Pippalyadi, Pippalyādi, Pippali-adi: 4 definitions

Introduction

Pippalyadi means something in Hinduism, Sanskrit. If you want to know the exact meaning, history, etymology or English translation of this term then check out the descriptions on this page. Add your comment or reference to a book if you want to contribute to this summary article.

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Ayurveda (science of life)

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Source: Wisdom Library: Āyurveda and botany

Pippalyādi (पिप्पल्यादि) is the Sanskrit name for a group of medicinal plants, classified as acting as a good appetiser, and is an absorbent of intestinal mucous and unassimilated lymph chyle. It was originally composed by Suśruta in his Suśrutasaṃhitā sūtrasthāna XXXVIII, a classic work on Āyurveda. The name is derived from the words Pippalī (Piper longum) and ādi, translating to “first” or “commencement”. Examples of plants pertaining to this category include Pippalī, Cavya, Marica, Elā, Sarṣapa, Hiṅgu, Ativiṣa and Vaca, etc. The collection of herbs named Pippalyādi is but one of the thirty-seven gaṇas (‘sections’) of such groups.

Source: archive.org: Sushruta samhita, Volume I

The group of medicinal drugs known as the Pippalyādi consists of

  1. Pippali,
  2. Pippali mulam,
  3. Chavya,
  4. Chitraka,
  5. Shringavera,
  6. Maricha,
  7. Hasti-Pippali,
  8. Harenuka,
  9. Elā,
  10. Ajamodā,
  11. Indrayava,
  12. Pāthā,
  13. Jiraka,
  14. Sarshapa,
  15. Mahā-Nimva-Phala,
  16. Hingu,
  17. Bhārgi,
  18. Madhurasā,
  19. Ativishā,
  20. Vachā,
  21. Vidanga
  22. and Katurohini.


The present group acts as a good appetiser and is an absorbant of intestinal mucous and unassimilated lymph chyle. The range of its therapeutical application includes catarrh, deranged Kapham and Vātam, non-relish for food, abdominal glands, colic and gastralgia.
 

Source: WorldCat: Rāj nighaṇṭu

Pippalyādi (पिप्पल्यादि) or Pippalyādivarga or Paṇyauṣadhivarga is the name of the sixth chapter of the 13th-century Raj Nighantu or Rājanighaṇṭu (an Ayurvedic encyclopedia). Accordingly, “this chapter deals with the drugs which are obtained from market (paṇyauṣadhīnāṃ). It begins with Pippalī and ends with Māyāphala. Number of drugs = 95”. Also, “a physician (bhiṣaj) can improve upon his knowledge through these chapters [viz., Pippalyādi] and thereafter he may draw his own conclusions”.

Source: Shodhganga: Edition translation and critical study of yogasarasamgraha

1) Pippalyādi refers to a medicinal recipe mentioned in the Kaṣāyakhaṇḍa (verse 1.111) of the 15th-century Yogasārasaṅgraha (Yogasara-saṅgraha) by Vāsudeva: an unpublished Keralite work representing an Ayurvedic compendium of medicinal recipes. The Kaṣāyakhaṇḍa [mentioning pippalyādi] deals with decoctions (kaṣāya) and gruels (peyas) administered to patients suffering from a variety of conditions (viz., alcoholism, vomiting, syncope, burning sensations, etc.).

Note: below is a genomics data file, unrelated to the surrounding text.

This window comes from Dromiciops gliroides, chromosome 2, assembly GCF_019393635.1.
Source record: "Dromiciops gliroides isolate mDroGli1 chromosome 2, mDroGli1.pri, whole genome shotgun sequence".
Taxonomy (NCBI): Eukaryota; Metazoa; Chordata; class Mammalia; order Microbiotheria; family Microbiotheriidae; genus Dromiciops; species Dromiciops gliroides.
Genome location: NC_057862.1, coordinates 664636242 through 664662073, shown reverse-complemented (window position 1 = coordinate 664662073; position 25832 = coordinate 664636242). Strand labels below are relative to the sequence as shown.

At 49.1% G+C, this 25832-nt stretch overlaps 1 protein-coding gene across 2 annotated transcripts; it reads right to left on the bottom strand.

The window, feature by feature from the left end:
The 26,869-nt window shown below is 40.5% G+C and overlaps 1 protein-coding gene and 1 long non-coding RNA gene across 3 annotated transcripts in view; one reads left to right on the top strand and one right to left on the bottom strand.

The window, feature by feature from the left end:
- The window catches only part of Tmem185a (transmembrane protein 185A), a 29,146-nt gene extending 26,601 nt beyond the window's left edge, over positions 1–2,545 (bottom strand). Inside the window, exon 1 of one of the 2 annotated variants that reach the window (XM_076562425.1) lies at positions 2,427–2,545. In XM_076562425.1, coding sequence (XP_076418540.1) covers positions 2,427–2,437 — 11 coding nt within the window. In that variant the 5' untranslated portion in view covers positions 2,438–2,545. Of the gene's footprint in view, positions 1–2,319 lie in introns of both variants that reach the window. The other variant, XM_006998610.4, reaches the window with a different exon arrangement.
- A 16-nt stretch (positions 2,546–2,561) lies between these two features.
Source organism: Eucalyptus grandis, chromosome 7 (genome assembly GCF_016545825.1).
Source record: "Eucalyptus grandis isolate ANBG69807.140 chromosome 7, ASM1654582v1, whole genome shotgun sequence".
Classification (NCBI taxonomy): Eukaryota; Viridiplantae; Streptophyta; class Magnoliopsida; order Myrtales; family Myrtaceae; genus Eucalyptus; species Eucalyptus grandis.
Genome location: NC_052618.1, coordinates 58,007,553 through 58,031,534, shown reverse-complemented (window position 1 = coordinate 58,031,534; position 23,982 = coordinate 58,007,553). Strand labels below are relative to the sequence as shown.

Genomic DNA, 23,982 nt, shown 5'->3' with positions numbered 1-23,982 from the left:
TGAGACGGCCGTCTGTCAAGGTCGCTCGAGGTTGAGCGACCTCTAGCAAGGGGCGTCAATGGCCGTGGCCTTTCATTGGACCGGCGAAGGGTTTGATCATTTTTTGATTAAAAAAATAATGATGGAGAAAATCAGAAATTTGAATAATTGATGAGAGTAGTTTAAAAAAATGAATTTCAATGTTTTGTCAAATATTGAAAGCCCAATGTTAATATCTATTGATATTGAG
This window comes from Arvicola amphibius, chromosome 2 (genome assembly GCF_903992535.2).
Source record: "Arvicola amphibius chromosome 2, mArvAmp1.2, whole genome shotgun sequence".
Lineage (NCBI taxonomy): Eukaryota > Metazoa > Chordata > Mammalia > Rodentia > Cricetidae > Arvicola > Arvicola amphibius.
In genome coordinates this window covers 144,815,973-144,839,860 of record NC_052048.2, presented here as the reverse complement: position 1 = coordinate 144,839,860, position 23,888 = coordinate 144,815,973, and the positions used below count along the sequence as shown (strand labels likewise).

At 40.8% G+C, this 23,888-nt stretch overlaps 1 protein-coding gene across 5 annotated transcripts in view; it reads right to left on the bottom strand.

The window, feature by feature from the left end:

2) Pippalyādi refers to a medicinal recipe mentioned in the Khalakhaṇḍa (verse 2.13) of the 15th-century Yogasārasaṅgraha (Yogasara-saṅgraha) by Vāsudeva: an unpublished Keralite work representing an Ayurvedic compendium of medicinal recipes. The Khalakhaṇḍa [mentioning pippalyādi] is named after Khala, in which the medium (of recipes) is buttermilk, and has been given such importance that a whole chapter is being left for it. Recipes treat patients suffering from a variety of conditions (viz., fever, haemorrhagic diseases, piles, etc.)

3) Pippalyādi refers to a medicinal recipe mentioned in the Tailakhaṇḍa (verse 3.161) of the 15th-century Yogasārasaṅgraha (Yogasara-saṅgraha) by Vāsudeva: an unpublished Keralite work representing an Ayurvedic compendium of medicinal recipes. The Tailakhaṇḍa [mentioning pippalyādi] contains recipes and medicated oils (taila) that treat the patients on such conditions as fever, dyspnoea, cough, asthma, etc.

4) Pippalyādi refers to a medicinal recipe mentioned in the Lehakhaṇḍa (verse 8.14) of the 15th-century Yogasārasaṅgraha (Yogasara-saṅgraha) by Vāsudeva: an unpublished Keralite work representing an Ayurvedic compendium of medicinal recipes. The Lehakhaṇḍa [mentioning pippalyādi] contains preparations of leha (linctus, i.e. medicine in the form of a syrup), āsava and gula; such recipes treat patients suffering from conditions such as intermittent fever, cough, hiccough, fever, dyspnoea, haemorrhagic diseases, pulmonary cavitation, tuberculosis, etc.

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context information

Āyurveda (आयुर्वेद, ayurveda) is a branch of Indian science dealing with medicine, herbalism, taxology, anatomy, surgery, alchemy and related topics. Traditional practice of Āyurveda in ancient India dates back to at least the first millenium BC. Literature is commonly written in Sanskrit using various poetic metres.

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